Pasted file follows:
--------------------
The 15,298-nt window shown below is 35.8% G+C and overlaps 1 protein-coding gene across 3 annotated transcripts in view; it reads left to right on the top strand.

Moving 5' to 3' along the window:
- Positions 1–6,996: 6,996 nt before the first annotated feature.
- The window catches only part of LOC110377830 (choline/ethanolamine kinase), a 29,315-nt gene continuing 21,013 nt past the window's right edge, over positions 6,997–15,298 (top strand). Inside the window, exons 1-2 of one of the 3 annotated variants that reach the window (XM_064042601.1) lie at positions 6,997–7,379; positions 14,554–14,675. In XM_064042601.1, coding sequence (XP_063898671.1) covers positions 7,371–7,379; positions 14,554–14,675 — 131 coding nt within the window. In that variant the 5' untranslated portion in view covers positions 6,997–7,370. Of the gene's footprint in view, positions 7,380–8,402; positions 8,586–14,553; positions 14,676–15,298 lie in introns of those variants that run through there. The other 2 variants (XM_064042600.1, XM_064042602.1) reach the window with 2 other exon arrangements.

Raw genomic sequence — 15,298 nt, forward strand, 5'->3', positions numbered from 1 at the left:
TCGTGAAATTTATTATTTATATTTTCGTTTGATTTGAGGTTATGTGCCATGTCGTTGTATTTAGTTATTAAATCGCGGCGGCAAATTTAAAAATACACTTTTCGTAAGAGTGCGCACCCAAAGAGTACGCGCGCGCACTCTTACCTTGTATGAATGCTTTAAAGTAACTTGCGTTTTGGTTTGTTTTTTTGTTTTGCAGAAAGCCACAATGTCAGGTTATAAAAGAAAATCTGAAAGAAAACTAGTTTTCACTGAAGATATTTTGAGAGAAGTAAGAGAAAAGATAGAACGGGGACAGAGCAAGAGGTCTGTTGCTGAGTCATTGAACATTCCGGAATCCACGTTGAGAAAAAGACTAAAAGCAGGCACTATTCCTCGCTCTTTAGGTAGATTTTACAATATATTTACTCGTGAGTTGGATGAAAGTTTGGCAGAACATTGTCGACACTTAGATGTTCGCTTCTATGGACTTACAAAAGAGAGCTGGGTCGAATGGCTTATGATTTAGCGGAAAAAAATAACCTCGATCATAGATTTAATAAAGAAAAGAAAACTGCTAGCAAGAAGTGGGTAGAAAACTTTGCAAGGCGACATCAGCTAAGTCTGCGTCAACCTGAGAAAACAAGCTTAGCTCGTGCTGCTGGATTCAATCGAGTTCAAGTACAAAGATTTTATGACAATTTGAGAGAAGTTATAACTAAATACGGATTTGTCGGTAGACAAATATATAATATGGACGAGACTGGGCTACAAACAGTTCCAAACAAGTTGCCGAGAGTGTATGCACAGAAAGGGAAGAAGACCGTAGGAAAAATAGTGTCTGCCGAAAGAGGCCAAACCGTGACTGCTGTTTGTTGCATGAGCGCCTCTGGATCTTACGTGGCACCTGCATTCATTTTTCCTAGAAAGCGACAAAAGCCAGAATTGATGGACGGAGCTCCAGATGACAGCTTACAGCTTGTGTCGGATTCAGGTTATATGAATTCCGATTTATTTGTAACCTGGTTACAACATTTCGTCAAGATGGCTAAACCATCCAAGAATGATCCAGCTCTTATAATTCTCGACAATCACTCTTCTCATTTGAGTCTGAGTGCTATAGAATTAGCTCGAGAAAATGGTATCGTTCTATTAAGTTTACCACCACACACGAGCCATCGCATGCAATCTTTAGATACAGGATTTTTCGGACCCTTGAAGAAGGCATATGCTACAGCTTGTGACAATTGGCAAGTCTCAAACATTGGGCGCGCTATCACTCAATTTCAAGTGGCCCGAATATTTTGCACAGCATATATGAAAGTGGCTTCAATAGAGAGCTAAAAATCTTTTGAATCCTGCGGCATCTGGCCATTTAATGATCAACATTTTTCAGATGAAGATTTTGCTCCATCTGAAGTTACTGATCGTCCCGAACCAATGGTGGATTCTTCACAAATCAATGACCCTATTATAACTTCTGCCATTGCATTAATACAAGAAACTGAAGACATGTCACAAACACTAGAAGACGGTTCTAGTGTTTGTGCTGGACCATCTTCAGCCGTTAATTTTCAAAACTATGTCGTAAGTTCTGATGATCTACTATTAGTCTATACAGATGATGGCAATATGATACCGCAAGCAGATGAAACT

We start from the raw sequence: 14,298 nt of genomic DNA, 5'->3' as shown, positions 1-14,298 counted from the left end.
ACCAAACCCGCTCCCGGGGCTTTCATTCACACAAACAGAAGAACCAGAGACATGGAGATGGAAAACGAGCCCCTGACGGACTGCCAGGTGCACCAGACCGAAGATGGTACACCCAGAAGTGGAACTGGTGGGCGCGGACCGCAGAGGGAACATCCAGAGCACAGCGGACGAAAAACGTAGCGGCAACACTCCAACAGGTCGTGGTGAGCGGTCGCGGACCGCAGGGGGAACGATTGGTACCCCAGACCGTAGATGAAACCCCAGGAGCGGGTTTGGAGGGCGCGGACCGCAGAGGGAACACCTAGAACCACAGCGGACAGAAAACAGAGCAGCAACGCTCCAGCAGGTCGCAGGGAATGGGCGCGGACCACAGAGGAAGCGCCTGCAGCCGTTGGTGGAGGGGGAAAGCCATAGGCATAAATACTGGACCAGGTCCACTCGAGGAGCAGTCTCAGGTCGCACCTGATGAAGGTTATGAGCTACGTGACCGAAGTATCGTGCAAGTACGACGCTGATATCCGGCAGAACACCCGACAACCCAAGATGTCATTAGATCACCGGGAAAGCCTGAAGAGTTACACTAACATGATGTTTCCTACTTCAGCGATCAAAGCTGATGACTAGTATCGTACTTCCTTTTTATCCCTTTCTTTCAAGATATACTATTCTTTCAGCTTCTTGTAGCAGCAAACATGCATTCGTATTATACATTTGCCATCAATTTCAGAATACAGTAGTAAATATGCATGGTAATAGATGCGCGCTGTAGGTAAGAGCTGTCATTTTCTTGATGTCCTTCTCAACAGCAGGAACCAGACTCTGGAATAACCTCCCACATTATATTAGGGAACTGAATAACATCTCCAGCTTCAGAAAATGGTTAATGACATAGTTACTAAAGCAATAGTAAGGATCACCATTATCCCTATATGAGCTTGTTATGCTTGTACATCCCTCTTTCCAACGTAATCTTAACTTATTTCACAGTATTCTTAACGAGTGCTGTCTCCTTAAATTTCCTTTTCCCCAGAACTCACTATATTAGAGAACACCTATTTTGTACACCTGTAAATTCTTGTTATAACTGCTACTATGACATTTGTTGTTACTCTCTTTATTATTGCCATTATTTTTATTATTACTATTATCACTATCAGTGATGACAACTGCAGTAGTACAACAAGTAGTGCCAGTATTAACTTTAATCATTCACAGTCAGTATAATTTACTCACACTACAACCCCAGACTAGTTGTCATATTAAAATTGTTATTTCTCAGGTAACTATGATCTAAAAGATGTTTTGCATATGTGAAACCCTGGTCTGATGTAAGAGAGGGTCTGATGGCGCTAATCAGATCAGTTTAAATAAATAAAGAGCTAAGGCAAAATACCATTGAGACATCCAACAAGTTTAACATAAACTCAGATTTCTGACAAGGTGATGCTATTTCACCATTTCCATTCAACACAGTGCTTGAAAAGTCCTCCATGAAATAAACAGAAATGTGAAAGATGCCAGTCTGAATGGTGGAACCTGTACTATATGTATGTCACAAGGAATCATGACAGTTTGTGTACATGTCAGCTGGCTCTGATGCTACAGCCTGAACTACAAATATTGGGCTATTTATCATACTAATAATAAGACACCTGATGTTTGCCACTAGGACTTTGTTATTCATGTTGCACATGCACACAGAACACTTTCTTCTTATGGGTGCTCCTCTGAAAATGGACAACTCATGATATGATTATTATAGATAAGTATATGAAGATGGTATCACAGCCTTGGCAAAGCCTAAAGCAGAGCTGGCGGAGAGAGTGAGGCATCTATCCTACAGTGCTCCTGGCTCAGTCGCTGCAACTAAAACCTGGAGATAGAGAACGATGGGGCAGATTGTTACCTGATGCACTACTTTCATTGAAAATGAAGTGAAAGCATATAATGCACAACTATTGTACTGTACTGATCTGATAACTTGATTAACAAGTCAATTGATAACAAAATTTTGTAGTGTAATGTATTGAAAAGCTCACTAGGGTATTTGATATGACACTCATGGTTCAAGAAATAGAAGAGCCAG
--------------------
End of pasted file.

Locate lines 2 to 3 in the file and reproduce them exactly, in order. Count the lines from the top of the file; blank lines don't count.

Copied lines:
Moving 5' to 3' along the window:
- Positions 1–6,996: 6,996 nt before the first annotated feature.